"Pulls Anything, Anywhere, Anytime."
October 17, 1918 edition of Automotive Industries noted that the new worm
drive tractors were the product of three years of experimentation. The
article also states that, "…in January of this year the company received an
order for 1,080 tractors of this type from the well –known British firm of
Henry Garner, Ltd."
Appraisal of the company’s complex of shops and offices that sprawled across
fourteen acres placed the value at $1,462,000. Profits soared and Galloway
built a red brick home that mirrored his success.
for expansion in the decade to come mirrored the companies soaring sales and
diversification. That, however, required, financing. Volume 99, Bankers
Magazine, 1919, "One of the largest bond issues ever handled by Iowa banks
has been underwritten and sold by the Waterloo Clearing House Association
without the assistance of either Wall Street or LaSalle Street interests.
This was the $1,750,000 issue of the William Galloway Company of Waterloo,
Iowa, hearing date of July 1, 1919, and due July 1, 1925."
The article continued with, "Both are a direct obligation of the William
Galloway Company and are a lien against its plant, properties, and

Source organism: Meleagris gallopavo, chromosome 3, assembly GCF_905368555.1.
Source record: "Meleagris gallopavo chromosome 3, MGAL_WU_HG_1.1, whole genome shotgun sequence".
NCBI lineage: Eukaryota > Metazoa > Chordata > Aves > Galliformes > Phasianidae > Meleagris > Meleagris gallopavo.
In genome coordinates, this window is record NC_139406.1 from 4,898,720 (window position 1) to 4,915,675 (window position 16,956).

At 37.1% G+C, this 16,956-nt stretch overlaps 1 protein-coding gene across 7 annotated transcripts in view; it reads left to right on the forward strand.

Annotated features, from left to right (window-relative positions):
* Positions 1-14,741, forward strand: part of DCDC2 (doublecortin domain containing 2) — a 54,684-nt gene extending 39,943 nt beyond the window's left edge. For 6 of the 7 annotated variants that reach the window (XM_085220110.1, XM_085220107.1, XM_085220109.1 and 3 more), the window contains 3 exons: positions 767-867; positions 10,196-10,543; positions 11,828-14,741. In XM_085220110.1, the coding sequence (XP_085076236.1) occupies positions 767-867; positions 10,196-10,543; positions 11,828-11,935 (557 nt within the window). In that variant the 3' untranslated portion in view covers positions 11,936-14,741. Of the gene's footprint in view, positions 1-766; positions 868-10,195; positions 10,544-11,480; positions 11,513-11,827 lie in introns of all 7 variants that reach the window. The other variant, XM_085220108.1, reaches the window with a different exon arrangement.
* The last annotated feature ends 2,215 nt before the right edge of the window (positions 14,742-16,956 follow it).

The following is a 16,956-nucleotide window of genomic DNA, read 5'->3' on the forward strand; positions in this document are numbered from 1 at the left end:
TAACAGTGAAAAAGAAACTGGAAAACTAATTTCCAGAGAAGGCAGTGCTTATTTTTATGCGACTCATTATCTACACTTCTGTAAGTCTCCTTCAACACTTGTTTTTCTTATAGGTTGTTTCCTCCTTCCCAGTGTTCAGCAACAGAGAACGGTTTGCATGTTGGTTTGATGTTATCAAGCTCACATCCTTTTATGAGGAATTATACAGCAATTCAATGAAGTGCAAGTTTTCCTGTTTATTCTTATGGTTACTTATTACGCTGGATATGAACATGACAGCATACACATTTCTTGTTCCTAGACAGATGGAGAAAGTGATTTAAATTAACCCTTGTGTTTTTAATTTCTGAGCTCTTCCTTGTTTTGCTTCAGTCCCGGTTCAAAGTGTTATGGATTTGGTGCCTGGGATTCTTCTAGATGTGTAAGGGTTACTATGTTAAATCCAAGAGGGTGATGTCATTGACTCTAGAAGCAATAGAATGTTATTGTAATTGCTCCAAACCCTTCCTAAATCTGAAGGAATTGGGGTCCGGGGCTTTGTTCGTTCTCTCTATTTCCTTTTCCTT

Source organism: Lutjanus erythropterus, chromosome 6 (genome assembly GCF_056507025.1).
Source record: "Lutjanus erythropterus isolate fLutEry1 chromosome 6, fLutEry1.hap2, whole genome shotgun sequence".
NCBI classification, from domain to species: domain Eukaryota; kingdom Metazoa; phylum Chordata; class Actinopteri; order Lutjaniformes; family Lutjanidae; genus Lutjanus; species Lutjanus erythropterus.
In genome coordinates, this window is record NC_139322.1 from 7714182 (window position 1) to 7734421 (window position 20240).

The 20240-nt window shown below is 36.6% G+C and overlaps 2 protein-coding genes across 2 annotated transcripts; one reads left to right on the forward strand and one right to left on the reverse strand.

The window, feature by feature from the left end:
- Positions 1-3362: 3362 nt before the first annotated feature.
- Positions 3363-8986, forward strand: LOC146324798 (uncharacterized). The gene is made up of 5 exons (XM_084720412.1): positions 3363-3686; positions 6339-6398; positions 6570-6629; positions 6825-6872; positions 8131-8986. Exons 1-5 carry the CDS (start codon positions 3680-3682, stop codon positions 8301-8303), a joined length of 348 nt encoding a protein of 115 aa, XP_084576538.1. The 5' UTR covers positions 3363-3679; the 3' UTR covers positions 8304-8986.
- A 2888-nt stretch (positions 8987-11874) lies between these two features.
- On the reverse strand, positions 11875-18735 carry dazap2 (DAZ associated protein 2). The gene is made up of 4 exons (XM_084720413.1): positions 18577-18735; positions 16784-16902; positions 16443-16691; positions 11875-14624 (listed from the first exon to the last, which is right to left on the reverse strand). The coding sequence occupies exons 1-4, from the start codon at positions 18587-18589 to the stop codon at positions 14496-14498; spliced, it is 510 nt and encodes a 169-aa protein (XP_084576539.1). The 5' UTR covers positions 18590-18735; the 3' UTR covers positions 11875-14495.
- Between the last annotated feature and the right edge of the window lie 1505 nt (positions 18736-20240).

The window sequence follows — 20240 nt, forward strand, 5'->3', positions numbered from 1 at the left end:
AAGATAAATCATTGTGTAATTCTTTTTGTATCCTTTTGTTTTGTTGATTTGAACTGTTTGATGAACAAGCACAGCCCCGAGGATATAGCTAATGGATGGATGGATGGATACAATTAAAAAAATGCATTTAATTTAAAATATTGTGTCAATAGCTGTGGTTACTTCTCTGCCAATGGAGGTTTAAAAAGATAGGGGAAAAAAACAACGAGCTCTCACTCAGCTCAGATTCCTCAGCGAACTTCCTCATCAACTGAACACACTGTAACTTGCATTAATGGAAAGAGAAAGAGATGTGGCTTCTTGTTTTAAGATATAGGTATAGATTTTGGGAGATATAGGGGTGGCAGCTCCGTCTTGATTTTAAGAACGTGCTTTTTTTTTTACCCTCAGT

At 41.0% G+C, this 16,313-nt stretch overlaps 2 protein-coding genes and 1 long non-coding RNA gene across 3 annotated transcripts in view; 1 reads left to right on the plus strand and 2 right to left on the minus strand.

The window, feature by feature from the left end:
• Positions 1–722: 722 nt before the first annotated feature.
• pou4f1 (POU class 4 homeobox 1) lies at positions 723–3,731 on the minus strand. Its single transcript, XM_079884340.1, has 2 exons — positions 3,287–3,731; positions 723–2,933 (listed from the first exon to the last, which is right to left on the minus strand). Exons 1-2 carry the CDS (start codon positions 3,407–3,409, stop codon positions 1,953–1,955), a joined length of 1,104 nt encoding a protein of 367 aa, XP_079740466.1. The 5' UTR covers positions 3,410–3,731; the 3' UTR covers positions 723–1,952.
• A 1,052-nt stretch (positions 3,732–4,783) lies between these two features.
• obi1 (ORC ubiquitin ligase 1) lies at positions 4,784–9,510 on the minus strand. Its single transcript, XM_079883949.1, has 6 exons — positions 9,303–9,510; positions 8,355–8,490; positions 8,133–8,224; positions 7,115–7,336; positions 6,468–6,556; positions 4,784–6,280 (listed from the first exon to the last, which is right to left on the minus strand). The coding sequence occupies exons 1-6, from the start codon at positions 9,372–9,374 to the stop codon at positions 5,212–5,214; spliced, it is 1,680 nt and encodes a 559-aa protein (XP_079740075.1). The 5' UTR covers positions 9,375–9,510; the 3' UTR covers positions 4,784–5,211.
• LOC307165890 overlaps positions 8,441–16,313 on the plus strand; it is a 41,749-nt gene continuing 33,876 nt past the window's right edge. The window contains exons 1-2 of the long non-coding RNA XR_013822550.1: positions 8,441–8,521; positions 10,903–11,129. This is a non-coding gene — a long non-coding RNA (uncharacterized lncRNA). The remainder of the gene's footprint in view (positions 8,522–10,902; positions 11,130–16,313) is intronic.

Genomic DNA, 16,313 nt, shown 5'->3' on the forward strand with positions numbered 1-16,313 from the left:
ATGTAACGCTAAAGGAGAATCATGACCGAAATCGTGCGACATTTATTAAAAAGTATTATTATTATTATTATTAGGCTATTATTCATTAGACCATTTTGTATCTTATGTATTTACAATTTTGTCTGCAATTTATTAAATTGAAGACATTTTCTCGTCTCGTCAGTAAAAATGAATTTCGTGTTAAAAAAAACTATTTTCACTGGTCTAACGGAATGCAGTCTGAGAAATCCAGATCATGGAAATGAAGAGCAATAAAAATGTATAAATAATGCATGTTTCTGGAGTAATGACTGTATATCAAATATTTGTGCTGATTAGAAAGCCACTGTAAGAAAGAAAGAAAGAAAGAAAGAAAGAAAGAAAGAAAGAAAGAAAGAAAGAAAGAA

in the blink of an eye, the empire crashed. Over extension, the severe post
war recession and a plunge in agricultural commodity values brought the
William Galloway Company to the brink of bankruptcy in 1920.
sons resurrected the company in late 1926, but on a much more modest scale.
As a mail order company for farm supplies, it lasted into the early 1940’s,
and William Galloway passed away in 1952.
Today, Galloway, his catalog business that provided serious competition to
companies such as Sears & Roebuck, his automotive manufacturing ventures,
and the namesake tractors are less than an historic footnote. A couple of
trucks, an array of Galloway stamped products ranging from engines to watch
fobs, and thirteen tractors, twelve in the United States and one in France,
are all that remain from Galloway’s once formidable empire.
Hinckley, Legends of America, June 2015
Buddie Knutson stands on his vintage Galloway
Tractor. Photo by Jim Hinckley.
About the Author:
Jim Hinckley is an award winning author and photographer, and an
official contributor to Legends Of America through a partnership developed
in October 2012. Hinckley is a former Associate Editor of Cars and Parts
Magazine, and author of multiple books, including several on Route 66.
His latest "The Route 66 Encyclopedia" is available with autograph via
Route 66 Chronicles, Jim's blog.